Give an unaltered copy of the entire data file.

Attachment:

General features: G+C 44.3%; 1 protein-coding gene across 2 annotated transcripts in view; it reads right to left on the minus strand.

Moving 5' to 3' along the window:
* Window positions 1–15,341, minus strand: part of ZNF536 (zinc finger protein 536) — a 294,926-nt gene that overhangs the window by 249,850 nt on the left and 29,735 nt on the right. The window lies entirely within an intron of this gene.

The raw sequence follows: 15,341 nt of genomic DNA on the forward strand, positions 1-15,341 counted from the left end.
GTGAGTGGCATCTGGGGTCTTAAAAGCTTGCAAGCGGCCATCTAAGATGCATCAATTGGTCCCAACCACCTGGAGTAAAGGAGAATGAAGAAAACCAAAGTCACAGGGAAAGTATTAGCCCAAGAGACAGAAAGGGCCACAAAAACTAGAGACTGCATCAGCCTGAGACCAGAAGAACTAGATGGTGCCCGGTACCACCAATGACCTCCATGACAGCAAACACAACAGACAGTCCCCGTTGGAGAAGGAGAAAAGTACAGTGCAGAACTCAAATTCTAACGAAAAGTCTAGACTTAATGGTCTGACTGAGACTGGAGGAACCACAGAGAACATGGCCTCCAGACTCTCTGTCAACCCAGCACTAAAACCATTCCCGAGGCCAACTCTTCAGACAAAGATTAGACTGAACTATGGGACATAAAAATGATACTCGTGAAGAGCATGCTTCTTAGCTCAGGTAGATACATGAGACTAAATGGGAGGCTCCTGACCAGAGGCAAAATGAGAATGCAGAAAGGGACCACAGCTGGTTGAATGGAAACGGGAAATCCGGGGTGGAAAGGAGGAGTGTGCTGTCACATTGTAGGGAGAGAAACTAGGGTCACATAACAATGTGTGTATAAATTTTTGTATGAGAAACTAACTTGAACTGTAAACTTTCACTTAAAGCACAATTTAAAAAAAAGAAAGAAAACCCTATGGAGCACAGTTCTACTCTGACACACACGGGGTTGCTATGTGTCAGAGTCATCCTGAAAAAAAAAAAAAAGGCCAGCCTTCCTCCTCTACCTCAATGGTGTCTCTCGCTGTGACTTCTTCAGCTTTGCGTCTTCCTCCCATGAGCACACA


General features: G+C 44.3%; 1 protein-coding gene across 2 annotated transcripts in view; it reads right to left on the minus strand.

Moving 5' to 3' along the window:
* Window positions 1–15,341, minus strand: part of ZNF536 (zinc finger protein 536) — a 294,926-nt gene that overhangs the window by 249,850 nt on the left and 29,735 nt on the right. The window lies entirely within an intron of this gene.

The raw sequence follows: 15,341 nt of genomic DNA on the forward strand, positions 1-15,341 counted from the left end.
GTGAGTGGCATCTGGGGTCTTAAAAGCTTGCAAGCGGCCATCTAAGATGCATCAATTGGTCCCAACCACCTGGAGTAAAGGAGAATGAAGAAAACCAAAGTCACAGGGAAAGTATTAGCCCAAGAGACAGAAAGGGCCACAAAAACTAGAGACTGCATCAGCCTGAGACCAGAAGAACTAGATGGTGCCCGGTACCACCAATGACCTCCATGACAGCAAACACAACAGACAGTCCCCGTTGGAGAAGGAGAAAAGTACAGTGCAGAACTCAAATTCTAACGAAAAGTCTAGACTTAATGGTCTGACTGAGACTGGAGGAACCACAGAGAACATGGCCTCCAGACTCTCTGTCAACCCAGCACTAAAACCATTCCCGAGGCCAACTCTTCAGACAAAGATTAGACTGAACTATGGGACATAAAAATGATACTCGTGAAGAGCATGCTTCTTAGCTCAGGTAGATACATGAGACTAAATGGGAGGCTCCTGACCAGAGGCAAAATGAGAATGCAGAAAGGGACCACAGCTGGTTGAATGGAAACGGGAAATCCGGGGTGGAAAGGAGGAGTGTGCTGTCACATTGTAGGGAGAGAAACTAGGGTCACATAACAATGTGTGTATAAATTTTTGTATGAGAAACTAACTTGAACTGTAAACTTTCACTTAAAGCACAATTTAAAAAAAAGAAAGAAAACCCTATGGAGCACAGTTCTACTCTGACACACACGGGGTTGCTATGTGTCAGAGTCATCCTGAAAAAAAAAAAAAAGGCCAGCCTTCCTCCTCTACCTCAATGGTGTCTCTCGCTGTGACTTCTTCAGCTTTGCGTCTTCCTCCCATGAGCACACA